In short, 'wowser' suggested Christian women and other busybodies who wanted to get between a man and his drink. And not just drinking but many forms of pleasure. When Australian artist Norman Lindsay was attacked over his nude paintings in the 1930s, he said, "I am sick and tired of this wowseristic country". To this day, Lindsay's authorised online biography has "irate wowsers" in North America burning his paintings.
Closer to home and in our time, Doug Sellman has had "wowser" thrown at him a few times over the years. Along with other, less polite words. All because he has talked back to the alcohol industry.Ok. This from the guy who got mad about the Woodstock mixed bourbon and cola drinks not just because of the booze, but also because they encouraged teenagers to have sex with their friends' mothers. Here's Sellman in an oped from the Herald not too long ago:
So Sellman isn't leading an old time Christian Temperance Union crusade against fun. As the billboard says, Yeah Right.Mr Kerr is saying these young people and women need to be more responsible in the face of aggressive targeted marketing. But the industry he is defending is cynically trying to convert these people into heavy drinkers. Is that socially responsible?Alcohol advertising on TV has recently reached a point that one wonders whether it can sink any lower. The latest Woodstock advert[*] aiming to get boys to drink bourbon sweetened by Coca-Cola in a product called Woodstock, associates a can of Woodstock, a "woody", with a penile erection and not unsubtly is encouraging them to have sex with their best mates' mothers.The ad also seems to be encouraging middle-aged women to get their teenage clothes back on and flirt with their son's best mates. I presume some would defend these adverts as responsible business practice and contributing to a healthy society.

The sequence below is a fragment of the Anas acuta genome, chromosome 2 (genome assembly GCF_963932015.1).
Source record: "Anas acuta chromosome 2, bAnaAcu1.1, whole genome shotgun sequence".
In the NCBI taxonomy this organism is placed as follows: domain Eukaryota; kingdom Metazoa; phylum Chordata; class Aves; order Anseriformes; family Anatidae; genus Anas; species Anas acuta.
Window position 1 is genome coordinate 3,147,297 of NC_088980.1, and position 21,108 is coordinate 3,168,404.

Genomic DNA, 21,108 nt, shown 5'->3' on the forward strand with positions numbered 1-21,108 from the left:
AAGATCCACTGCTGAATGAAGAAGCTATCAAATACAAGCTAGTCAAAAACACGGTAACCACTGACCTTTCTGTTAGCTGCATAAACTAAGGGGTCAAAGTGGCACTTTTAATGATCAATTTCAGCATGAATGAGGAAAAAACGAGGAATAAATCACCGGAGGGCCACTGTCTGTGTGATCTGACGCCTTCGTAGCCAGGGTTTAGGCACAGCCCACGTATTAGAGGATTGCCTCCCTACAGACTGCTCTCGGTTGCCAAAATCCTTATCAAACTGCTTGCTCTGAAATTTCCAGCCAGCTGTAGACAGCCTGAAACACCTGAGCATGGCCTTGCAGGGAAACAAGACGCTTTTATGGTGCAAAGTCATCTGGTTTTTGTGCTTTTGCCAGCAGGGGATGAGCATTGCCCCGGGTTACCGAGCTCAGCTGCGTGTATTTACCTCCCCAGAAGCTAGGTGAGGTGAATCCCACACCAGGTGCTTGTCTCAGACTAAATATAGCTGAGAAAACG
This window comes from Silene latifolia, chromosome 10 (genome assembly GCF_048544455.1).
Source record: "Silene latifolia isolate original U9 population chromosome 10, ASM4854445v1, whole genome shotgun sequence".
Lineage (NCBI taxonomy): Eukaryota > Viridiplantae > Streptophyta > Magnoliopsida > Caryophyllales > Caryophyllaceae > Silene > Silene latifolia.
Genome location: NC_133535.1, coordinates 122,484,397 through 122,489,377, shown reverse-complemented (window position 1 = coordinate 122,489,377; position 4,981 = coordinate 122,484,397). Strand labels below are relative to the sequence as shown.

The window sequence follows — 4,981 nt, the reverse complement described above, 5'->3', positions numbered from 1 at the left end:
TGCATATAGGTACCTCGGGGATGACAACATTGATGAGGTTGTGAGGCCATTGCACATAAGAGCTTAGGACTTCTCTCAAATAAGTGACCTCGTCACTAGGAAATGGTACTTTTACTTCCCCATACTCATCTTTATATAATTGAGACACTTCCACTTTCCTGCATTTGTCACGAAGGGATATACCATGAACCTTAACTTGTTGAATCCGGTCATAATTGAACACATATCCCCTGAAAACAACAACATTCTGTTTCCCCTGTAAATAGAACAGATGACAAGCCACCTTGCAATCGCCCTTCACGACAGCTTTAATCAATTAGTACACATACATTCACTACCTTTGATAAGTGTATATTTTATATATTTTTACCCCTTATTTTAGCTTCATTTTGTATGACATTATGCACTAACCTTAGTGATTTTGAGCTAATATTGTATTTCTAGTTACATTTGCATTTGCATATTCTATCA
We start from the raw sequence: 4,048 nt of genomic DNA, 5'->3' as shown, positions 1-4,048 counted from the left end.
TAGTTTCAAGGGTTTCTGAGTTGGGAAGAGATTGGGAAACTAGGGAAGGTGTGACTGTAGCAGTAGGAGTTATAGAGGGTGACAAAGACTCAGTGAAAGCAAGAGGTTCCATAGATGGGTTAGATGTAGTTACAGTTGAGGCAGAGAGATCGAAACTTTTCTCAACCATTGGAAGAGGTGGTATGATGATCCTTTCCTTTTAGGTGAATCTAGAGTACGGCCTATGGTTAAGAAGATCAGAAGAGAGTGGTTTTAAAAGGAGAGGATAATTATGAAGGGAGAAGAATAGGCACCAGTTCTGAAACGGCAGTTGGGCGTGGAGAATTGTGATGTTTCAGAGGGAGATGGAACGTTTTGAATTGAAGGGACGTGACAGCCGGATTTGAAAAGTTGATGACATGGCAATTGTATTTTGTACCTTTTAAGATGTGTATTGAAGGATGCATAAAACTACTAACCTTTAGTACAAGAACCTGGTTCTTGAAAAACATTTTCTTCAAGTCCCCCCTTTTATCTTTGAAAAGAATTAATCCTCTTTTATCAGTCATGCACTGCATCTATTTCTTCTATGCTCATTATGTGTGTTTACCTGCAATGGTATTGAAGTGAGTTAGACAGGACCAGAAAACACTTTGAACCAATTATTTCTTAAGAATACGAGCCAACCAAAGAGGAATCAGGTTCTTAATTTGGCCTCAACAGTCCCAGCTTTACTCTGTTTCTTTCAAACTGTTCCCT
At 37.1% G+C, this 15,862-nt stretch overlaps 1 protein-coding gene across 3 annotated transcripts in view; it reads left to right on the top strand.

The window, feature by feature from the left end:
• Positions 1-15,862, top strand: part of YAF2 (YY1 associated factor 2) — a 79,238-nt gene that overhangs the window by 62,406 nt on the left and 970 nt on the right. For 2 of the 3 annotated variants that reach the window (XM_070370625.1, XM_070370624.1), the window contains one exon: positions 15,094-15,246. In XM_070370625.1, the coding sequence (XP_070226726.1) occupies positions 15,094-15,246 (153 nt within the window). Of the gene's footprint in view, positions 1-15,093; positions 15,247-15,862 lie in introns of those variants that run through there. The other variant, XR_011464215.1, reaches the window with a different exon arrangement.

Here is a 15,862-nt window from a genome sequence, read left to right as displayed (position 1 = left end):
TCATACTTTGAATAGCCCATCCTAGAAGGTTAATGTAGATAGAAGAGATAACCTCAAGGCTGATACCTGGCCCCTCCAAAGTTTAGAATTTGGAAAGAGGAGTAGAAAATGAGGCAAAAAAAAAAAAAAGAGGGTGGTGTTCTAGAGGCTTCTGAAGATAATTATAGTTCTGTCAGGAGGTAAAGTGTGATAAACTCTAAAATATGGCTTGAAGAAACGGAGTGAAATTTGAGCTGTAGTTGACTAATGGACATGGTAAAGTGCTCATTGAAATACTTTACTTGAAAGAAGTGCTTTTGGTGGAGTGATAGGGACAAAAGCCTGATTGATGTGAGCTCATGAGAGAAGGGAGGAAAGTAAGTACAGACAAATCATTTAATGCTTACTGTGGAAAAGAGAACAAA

Here's Sellman warning that alcohol is a Group 1 carcinogen, comparing it to plutonium, and ignoring that birth control pills are in the same darned category.
Here's Sellman pushing for taxes on soda.
Here's Sellman saying that muesli is addictive.
Further in the Press article, Sellman says it's all about the science:
As wowser and related insults show, alcohol reform is an emotive field where much is at stake - revenue streams included. Sellman wants to emphasise the science.
"It perhaps needs to be stated my colleagues and I are not basing our suggestions for alcohol law reform on our own opinions or life experience," he concludes. "They are based on the best international scientific evidence available at the current time."The Press piece had earlier quoted the press release from Doug Sellman and Alcohol Action NZ colleague and U Otago Prof Jennie Connor that grievously exaggerated the findings from Chris Auld's paper on the effects of minimum pricing in Canada. Maybe that press release was "based" on the best international scientific evidence in the same way that a lot of stuff on TV is "based on a true story". Because it sure misrepresents what Auld actually found. Why should we trust anything he or Connor say about alcohol?
* I'd posted the ad here when Sellman first posted this op-ed about the moral decay of today's youths and their mothers.